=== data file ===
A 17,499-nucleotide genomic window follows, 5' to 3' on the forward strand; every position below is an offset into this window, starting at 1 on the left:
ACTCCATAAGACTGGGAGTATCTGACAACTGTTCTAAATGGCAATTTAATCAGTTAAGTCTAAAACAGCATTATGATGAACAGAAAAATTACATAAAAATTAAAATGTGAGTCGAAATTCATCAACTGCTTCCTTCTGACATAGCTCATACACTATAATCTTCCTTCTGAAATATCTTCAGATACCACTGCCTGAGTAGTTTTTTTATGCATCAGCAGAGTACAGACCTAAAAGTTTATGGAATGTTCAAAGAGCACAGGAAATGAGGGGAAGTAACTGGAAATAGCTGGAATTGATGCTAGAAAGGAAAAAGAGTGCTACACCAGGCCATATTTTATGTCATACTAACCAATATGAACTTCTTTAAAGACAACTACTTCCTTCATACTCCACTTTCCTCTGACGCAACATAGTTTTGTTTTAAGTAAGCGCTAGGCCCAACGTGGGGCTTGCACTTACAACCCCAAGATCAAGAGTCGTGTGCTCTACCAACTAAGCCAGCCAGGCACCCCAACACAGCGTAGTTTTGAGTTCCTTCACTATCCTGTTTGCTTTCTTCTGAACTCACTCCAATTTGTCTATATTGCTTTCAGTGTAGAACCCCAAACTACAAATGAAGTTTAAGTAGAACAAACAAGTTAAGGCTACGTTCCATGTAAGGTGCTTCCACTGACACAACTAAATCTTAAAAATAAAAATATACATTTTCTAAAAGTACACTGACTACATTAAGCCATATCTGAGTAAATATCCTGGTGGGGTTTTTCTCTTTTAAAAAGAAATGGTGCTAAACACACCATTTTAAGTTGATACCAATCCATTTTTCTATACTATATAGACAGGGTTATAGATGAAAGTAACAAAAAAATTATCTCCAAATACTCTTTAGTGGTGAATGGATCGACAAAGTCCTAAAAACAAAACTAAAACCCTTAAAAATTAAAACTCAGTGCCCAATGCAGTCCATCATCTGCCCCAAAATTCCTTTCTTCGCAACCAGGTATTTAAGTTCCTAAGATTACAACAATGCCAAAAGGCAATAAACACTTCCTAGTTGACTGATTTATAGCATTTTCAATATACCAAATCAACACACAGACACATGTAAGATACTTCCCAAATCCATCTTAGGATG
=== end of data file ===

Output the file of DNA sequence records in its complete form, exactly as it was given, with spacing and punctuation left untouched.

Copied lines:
A 17,499-nucleotide genomic window follows, 5' to 3' on the forward strand; every position below is an offset into this window, starting at 1 on the left:
ACTCCATAAGACTGGGAGTATCTGACAACTGTTCTAAATGGCAATTTAATCAGTTAAGTCTAAAACAGCATTATGATGAACAGAAAAATTACATAAAAATTAAAATGTGAGTCGAAATTCATCAACTGCTTCCTTCTGACATAGCTCATACACTATAATCTTCCTTCTGAAATATCTTCAGATACCACTGCCTGAGTAGTTTTTTTATGCATCAGCAGAGTACAGACCTAAAAGTTTATGGAATGTTCAAAGAGCACAGGAAATGAGGGGAAGTAACTGGAAATAGCTGGAATTGATGCTAGAAAGGAAAAAGAGTGCTACACCAGGCCATATTTTATGTCATACTAACCAATATGAACTTCTTTAAAGACAACTACTTCCTTCATACTCCACTTTCCTCTGACGCAACATAGTTTTGTTTTAAGTAAGCGCTAGGCCCAACGTGGGGCTTGCACTTACAACCCCAAGATCAAGAGTCGTGTGCTCTACCAACTAAGCCAGCCAGGCACCCCAACACAGCGTAGTTTTGAGTTCCTTCACTATCCTGTTTGCTTTCTTCTGAACTCACTCCAATTTGTCTATATTGCTTTCAGTGTAGAACCCCAAACTACAAATGAAGTTTAAGTAGAACAAACAAGTTAAGGCTACGTTCCATGTAAGGTGCTTCCACTGACACAACTAAATCTTAAAAATAAAAATATACATTTTCTAAAAGTACACTGACTACATTAAGCCATATCTGAGTAAATATCCTGGTGGGGTTTTTCTCTTTTAAAAAGAAATGGTGCTAAACACACCATTTTAAGTTGATACCAATCCATTTTTCTATACTATATAGACAGGGTTATAGATGAAAGTAACAAAAAAATTATCTCCAAATACTCTTTAGTGGTGAATGGATCGACAAAGTCCTAAAAACAAAACTAAAACCCTTAAAAATTAAAACTCAGTGCCCAATGCAGTCCATCATCTGCCCCAAAATTCCTTTCTTCGCAACCAGGTATTTAAGTTCCTAAGATTACAACAATGCCAAAAGGCAATAAACACTTCCTAGTTGACTGATTTATAGCATTTTCAATATACCAAATCAACACACAGACACATGTAAGATACTTCCCAAATCCATCTTAGGATG